Garden Birds

Garden Birds is a citizen science observatory founded jointly with the French League for the Protection of Birds (LPO - Ligue pour la Protection des Oiseaux). Its objective is to identify and count the birds present in the courtyard of your institution, public park, garden or even a balcony!
While enjoying the observation of nature with your pupils, you are contributing to a research programme aimed at studying the effects of climate, urbanization, and agricultural practices on the diversity of common birds. By participating, you help scientists understand when and why birds visit gardens.
You can participate once or on a regular basis, there is no commitment. It is not necessary to know the birds beforehand: the tools in this booklet make it easy to identify common species. All your observations are important, we’re counting on you!

Titre pour la séquence "Étapes"
What is the protocol?
Titre de l'étape
Step 1: Becoming familiar with the protocol


Have a look on the presentation video:


The protocol:

  1. Choose your observation zone. The observation must be done in a clearly delimited area, within which you are sure to see, and therefore recognize, all the birds. This could be part of your establishment’s courtyard or terrace, a town square or a well-defined area of a public park. In winter, you can also install bird feeders to make it easier to observe the birds.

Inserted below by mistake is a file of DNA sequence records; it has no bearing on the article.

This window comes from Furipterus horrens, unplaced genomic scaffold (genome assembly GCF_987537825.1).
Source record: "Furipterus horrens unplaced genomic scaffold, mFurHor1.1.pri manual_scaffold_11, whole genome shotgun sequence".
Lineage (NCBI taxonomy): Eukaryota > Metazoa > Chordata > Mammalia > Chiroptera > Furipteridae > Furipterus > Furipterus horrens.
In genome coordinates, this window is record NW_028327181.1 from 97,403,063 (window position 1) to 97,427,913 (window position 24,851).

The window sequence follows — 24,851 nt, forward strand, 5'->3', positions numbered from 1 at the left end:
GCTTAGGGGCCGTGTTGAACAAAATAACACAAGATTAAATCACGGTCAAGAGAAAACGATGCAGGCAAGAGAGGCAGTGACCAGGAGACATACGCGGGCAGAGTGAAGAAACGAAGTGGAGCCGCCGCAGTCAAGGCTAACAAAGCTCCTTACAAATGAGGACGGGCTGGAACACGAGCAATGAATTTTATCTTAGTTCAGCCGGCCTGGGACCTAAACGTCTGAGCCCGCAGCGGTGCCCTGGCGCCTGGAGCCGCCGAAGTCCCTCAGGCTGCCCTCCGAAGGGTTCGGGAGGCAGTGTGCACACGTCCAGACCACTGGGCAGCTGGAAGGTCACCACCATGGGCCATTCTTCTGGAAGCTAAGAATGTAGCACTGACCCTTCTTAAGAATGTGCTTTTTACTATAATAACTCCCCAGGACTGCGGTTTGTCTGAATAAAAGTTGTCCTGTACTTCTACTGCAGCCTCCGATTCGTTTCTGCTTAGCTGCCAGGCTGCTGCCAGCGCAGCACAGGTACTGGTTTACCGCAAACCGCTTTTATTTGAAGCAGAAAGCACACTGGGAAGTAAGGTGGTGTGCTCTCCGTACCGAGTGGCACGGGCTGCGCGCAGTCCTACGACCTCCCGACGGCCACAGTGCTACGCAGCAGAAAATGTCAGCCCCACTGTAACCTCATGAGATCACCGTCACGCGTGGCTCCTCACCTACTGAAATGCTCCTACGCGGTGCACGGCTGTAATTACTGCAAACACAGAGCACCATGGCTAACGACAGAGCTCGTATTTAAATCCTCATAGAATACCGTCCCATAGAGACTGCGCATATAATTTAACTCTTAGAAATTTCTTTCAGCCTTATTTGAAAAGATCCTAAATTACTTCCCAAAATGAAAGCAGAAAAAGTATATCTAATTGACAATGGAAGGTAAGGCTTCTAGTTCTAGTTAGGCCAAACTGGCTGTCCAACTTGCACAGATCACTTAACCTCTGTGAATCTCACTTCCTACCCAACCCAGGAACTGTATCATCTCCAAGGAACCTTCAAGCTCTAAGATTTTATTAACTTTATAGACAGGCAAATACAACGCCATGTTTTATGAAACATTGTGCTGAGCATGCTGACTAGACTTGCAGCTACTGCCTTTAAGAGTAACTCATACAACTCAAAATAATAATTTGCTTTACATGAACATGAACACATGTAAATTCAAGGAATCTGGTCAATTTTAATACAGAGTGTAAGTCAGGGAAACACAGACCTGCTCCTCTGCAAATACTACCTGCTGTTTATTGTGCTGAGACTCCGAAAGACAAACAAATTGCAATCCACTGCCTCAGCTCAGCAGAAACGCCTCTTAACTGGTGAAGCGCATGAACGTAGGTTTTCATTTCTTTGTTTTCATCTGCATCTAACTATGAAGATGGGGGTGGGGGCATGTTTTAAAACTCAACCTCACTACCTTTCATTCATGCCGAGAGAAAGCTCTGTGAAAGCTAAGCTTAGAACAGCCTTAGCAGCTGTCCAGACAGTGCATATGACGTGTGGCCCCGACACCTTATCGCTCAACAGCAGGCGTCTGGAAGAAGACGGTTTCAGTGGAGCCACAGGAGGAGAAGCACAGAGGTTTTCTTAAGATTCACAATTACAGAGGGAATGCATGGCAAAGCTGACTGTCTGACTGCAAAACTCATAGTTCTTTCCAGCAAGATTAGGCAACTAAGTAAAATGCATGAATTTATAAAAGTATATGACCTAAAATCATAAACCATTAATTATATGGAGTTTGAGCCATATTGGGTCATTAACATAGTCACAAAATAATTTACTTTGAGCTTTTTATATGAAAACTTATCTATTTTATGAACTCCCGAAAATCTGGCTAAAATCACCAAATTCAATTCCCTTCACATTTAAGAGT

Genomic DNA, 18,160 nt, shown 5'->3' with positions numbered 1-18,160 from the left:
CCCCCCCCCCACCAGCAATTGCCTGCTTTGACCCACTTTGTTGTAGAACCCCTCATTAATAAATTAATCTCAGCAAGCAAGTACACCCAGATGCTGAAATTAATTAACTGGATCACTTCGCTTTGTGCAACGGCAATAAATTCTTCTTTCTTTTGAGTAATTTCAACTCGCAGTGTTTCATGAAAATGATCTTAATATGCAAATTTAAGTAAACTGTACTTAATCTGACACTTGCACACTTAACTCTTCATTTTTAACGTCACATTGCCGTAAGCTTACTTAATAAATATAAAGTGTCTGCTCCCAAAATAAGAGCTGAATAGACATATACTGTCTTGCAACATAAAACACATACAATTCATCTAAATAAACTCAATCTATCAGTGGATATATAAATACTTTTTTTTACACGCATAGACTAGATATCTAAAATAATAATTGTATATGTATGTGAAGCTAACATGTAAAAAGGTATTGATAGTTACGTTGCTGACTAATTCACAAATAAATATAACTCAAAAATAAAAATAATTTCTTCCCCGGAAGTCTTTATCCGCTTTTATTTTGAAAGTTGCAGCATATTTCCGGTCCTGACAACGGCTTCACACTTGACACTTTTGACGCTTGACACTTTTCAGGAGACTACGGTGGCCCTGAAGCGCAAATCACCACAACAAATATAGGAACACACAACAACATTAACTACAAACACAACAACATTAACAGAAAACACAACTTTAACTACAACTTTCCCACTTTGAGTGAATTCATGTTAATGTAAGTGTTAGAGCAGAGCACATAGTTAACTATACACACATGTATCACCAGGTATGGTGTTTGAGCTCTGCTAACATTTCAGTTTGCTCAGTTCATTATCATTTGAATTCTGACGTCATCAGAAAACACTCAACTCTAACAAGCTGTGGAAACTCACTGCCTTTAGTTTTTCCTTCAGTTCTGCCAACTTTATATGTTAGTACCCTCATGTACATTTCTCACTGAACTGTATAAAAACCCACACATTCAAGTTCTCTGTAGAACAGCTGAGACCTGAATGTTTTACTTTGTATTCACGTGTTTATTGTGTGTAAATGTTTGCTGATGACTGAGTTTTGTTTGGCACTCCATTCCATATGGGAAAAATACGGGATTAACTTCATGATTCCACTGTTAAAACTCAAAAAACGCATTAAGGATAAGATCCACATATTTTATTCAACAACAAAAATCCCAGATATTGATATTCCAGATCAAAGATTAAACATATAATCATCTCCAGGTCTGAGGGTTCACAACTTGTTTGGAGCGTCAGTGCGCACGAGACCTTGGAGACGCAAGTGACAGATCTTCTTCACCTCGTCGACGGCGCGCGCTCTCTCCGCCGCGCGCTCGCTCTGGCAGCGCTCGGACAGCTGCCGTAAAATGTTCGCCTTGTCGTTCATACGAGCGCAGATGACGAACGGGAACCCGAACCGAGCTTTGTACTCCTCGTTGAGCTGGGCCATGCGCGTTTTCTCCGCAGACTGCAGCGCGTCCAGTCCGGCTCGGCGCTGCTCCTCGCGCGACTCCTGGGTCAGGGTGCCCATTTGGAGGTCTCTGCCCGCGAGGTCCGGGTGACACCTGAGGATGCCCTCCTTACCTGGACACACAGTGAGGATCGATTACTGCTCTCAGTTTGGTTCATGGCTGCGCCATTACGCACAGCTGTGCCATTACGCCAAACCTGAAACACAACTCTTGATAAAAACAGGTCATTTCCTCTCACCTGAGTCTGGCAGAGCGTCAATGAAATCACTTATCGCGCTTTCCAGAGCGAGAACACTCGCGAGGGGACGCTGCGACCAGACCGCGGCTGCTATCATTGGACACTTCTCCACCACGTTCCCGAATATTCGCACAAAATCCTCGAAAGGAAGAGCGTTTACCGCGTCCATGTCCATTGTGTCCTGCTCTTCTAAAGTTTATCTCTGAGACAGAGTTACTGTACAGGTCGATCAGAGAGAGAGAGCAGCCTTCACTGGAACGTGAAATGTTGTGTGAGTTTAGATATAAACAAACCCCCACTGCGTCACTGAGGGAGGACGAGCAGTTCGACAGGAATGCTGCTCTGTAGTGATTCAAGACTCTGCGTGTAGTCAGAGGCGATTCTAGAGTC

2. Identify and count the birds for a 15-minute period. Firstly, record the date of your survey and the start and end time of the observation period, knowing that you must observe the birds for 15 minutes. During this time, note the maximum number of birds for each species observed for the period.

  3. Repeat your observations as often as possible. This observatory operates all year round, you can try to monitor the bird populations in your establishment by counting them daily, once a month, or even sporadically! By repeating your counts, you can, for example, assess the impact of the seasons on the birds. Finally, you should know that the more you participate, the more useful your information will be to our researchers!

Titre de l'étape
Step 2: Downloading the participant’s kit


Let’s begin by having a look on these documents: 

Titre de l'étape
Step 3: Preparing and planning your observations

When to participate? 

You can observe the birds and send us your data throughout the year. In winter, observation will be easier if you put out a bird feeder.

What should I do before? 

Prepare your pupils! During class sessions, train them in using the identification key properly - why not with the help of pictures. You can also use the different quizzes available on our website. Outside, birds move really fast. We advise you to ask your pupils to keep a ‘mental picture’ of the bird before using the identification key (size? color? any distinctive features?).